In one of my favorite movies, Brad Pitt utters the only question that matters in baseball or technology management in the face of uncertainty: “Okay, good. What’s the problem?” Not surprisingly in that scene, as the question circles the table of experts used to doing things the old way, not a single one can answer it correctly in the new context.
For all the talk about massive SoC designs and teams being eaten alive by verification taking 50% to 70% of the design cycle time, there is a lot of industry disagreement on what exactly is the problem. There is no shortage of solutions, but most focus on trying to run stuff faster. The thing about faster is, it can be really expensive, and one piece running faster by itself often doesn’t solve the problem.
With that in mind, we bring in a new white paper from Bill Jason Tomas at Aldec. He starts at the same place a lot of others do: hardware-assisted verification, where FPGA prototypes are used in co-emulation to speed up critical pieces of the effort. This works very well at reasonable scale, but all too often at the massive scale of today’s SoC, something else happens: the testbench itself takes up more and more of the emulation time.
Why? Most test generators are written in some high-level representation, and are event-driven as opposed to timing-driven. At some point where the ball meets the bat, timing really is everything when cycle-exact RTL comes up, and a bottleneck forms when the hardware-assisted emulator has to field all those mismatched and unformatted events.
The game-changing solution is a set of transactors to connect the untimed testbench to the timed modules living on the emulator. Moving from events to transactions, each with proper timing and structure, allows the emulator to run with its fast timing intact.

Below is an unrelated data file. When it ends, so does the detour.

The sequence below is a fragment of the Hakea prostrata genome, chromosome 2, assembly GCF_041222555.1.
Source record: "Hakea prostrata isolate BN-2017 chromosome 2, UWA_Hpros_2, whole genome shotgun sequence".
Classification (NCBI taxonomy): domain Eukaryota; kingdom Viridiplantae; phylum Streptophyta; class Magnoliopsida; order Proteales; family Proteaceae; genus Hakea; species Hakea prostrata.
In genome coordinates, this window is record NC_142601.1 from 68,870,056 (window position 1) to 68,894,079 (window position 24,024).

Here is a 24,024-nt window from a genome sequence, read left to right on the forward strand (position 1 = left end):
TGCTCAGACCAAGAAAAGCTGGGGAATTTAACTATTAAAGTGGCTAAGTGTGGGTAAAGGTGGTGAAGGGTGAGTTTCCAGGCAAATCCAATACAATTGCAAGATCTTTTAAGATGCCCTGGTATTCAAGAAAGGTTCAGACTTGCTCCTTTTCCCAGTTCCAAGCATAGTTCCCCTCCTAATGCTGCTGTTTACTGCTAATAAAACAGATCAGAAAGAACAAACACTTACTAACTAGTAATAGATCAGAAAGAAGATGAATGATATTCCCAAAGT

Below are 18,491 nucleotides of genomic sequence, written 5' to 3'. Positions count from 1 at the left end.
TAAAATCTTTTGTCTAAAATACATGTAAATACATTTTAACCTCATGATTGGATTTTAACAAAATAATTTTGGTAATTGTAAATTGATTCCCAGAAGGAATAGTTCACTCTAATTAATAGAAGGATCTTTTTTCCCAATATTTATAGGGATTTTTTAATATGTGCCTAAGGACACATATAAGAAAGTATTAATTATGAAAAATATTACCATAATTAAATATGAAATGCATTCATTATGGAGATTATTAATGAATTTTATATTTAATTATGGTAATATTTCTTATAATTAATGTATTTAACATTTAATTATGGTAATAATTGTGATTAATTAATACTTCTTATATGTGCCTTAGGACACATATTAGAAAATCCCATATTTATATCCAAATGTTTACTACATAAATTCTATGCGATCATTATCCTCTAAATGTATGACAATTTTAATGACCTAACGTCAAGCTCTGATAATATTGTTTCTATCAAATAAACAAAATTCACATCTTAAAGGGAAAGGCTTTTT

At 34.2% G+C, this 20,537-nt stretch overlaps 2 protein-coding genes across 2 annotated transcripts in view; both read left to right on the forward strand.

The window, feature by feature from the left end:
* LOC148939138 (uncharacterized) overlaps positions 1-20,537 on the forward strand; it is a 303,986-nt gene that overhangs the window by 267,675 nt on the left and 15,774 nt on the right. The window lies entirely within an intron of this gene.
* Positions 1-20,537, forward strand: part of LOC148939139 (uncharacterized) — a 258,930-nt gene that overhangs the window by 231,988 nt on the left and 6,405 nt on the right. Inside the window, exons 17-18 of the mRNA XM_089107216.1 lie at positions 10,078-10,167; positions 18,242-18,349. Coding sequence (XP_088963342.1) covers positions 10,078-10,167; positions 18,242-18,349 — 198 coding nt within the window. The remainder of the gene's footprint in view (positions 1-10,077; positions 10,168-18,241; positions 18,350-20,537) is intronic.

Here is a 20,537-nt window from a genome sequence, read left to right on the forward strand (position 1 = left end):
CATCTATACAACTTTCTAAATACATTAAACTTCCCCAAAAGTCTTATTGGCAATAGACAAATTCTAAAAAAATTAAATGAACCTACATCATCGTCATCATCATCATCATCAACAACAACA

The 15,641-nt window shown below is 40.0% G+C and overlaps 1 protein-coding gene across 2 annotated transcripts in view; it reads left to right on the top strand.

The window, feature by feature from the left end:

But if everyone goes off and writes their own transactors designed for their testbench and emulation system, we are back at the start – still waiting for our design to verify, because different transactors don’t work together. Enter the Standard Co-Emulation Modeling Interface (SCE-MI). When Accellera set out to establish the SCE-MI standard, portability of transactor models was a key consideration.
SCE-MI sets up message channels, analogous to sockets in network programming models, which abstract the interface. As Bill points out, a single event in the testbench can trigger hundreds of clock cycles in the emulator. Transactors convert the message to a sequence of clocked bit-level data forming the timing-accurate inputs to the DUT, and similarly process output patterns back into event formats the testbench expects.
The HES-DVM environment provides the SCE-MI infrastructure for users to connect a SystemC testbench to an Aldec HES-7 FPGA-based prototyping system. The Aldec implementation of SCE-MI uses TCP/IP to provide reliable message delivery between the sides. This increases the portability of the Aldec SMS library, so it may be used with Aldec and 3[SUP]rd[/SUP] party simulators.
For more on SCE-MI and the thinking behind transactions, here’s the full white paper:
When people ask me what the problem in technology today is, whether the context is SoC design, software development, or the Internet of Things, I’m giving one answer lately: creative inclusion, bringing disparate IP together in some kind of framework. You can’t win if you don’t get on base, no matter how good your individual tools are. SCE-MI is a good example of innovation, allowing great tools to integrate more smoothly.